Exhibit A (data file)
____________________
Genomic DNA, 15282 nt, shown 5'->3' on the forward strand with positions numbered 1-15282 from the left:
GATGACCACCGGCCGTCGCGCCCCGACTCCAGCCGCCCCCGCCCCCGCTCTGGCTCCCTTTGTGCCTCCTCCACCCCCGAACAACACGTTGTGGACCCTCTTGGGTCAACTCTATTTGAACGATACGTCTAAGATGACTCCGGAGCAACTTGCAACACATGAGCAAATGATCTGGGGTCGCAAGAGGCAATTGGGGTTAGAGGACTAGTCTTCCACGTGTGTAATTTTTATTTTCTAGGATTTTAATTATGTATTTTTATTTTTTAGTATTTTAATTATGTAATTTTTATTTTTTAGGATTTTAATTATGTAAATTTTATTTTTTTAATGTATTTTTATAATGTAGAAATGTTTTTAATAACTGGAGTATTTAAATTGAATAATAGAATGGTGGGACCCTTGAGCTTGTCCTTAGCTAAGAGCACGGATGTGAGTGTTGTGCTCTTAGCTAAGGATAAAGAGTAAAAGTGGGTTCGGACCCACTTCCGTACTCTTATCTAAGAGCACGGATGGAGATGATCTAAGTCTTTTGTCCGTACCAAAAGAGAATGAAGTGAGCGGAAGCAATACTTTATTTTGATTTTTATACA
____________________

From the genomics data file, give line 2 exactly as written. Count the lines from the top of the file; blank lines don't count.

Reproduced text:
GATGACCACCGGCCGTCGCGCCCCGACTCCAGCCGCCCCCGCCCCCGCTCTGGCTCCCTTTGTGCCTCCTCCACCCCCGAACAACACGTTGTGGACCCTCTTGGGTCAACTCTATTTGAACGATACGTCTAAGATGACTCCGGAGCAACTTGCAACACATGAGCAAATGATCTGGGGTCGCAAGAGGCAATTGGGGTTAGAGGACTAGTCTTCCACGTGTGTAATTTTTATTTTCTAGGATTTTAATTATGTATTTTTATTTTTTAGTATTTTAATTATGTAATTTTTATTTTTTAGGATTTTAATTATGTAAATTTTATTTTTTTAATGTATTTTTATAATGTAGAAATGTTTTTAATAACTGGAGTATTTAAATTGAATAATAGAATGGTGGGACCCTTGAGCTTGTCCTTAGCTAAGAGCACGGATGTGAGTGTTGTGCTCTTAGCTAAGGATAAAGAGTAAAAGTGGGTTCGGACCCACTTCCGTACTCTTATCTAAGAGCACGGATGGAGATGATCTAAGTCTTTTGTCCGTACCAAAAGAGAATGAAGTGAGCGGAAGCAATACTTTATTTTGATTTTTATACA